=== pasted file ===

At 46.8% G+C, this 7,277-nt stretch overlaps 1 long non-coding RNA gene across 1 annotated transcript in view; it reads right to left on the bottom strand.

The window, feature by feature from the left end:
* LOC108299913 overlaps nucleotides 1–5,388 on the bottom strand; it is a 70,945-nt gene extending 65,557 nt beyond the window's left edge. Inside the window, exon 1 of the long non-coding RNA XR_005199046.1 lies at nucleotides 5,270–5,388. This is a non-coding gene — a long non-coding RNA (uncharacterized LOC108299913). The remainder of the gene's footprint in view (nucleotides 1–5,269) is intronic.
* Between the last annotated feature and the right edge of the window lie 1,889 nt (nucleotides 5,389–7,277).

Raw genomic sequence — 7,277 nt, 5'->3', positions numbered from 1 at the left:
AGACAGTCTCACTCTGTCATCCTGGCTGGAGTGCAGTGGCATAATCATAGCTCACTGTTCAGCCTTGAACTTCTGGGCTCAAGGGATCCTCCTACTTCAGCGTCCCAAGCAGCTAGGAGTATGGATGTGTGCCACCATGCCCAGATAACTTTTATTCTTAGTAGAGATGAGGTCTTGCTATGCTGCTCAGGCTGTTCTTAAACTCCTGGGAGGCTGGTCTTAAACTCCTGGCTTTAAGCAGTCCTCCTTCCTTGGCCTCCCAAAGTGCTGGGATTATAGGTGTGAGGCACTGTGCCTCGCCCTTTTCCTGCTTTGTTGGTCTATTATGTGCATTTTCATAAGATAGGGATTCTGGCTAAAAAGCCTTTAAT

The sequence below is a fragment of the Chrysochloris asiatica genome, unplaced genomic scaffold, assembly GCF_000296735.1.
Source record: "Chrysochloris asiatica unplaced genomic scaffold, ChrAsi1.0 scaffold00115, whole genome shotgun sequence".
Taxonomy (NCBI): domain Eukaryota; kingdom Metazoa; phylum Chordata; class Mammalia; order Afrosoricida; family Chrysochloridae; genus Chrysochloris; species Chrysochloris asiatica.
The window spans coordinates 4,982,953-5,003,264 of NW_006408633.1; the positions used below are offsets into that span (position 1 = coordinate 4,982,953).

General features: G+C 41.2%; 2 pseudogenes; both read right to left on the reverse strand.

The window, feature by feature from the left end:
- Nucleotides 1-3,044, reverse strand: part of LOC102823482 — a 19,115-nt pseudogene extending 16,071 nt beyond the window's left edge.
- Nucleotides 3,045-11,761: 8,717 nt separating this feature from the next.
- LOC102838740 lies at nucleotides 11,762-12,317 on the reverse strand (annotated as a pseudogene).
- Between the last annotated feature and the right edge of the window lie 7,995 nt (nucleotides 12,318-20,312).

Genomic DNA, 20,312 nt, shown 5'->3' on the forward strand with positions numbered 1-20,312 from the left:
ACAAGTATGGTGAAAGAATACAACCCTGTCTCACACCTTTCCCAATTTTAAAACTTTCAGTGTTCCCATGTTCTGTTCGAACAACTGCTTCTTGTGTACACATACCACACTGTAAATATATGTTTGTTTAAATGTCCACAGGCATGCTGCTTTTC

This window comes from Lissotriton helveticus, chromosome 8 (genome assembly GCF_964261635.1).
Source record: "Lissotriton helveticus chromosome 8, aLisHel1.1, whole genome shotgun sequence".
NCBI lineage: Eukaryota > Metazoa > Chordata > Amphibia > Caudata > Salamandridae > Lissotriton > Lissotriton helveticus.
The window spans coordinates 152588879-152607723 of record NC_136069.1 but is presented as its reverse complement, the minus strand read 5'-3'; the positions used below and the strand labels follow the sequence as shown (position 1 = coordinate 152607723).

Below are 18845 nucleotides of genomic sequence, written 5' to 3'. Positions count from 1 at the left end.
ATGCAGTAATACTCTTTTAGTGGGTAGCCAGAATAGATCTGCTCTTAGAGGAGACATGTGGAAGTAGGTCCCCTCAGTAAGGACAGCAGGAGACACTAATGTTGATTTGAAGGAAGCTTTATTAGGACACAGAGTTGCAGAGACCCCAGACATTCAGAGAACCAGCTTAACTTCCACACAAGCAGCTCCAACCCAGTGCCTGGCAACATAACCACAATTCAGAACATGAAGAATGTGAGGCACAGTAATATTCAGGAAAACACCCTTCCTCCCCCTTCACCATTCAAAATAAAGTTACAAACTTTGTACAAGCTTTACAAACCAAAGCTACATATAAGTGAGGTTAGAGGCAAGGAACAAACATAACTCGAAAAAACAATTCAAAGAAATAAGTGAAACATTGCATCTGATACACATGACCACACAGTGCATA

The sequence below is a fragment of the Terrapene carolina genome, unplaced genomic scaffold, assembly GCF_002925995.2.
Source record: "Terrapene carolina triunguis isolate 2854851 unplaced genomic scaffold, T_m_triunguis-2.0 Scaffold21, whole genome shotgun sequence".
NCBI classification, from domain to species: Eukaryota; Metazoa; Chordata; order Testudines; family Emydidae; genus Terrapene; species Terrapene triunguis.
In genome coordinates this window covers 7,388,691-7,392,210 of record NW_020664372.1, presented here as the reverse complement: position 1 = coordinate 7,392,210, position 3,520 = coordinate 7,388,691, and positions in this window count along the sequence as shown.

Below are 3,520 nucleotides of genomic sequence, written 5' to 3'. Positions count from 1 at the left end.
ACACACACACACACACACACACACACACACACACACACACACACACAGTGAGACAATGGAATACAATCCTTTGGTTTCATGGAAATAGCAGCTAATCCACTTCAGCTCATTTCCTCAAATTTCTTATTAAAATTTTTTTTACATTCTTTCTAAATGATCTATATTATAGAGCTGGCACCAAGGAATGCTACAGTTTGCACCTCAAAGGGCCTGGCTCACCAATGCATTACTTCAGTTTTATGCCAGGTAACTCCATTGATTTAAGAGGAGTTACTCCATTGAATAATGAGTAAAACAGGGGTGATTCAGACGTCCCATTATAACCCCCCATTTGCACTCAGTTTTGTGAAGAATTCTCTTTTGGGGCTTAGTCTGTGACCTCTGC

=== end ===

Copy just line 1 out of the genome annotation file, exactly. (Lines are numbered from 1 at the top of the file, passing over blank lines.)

At 46.8% G+C, this 7,277-nt stretch overlaps 1 long non-coding RNA gene across 1 annotated transcript in view; it reads right to left on the bottom strand.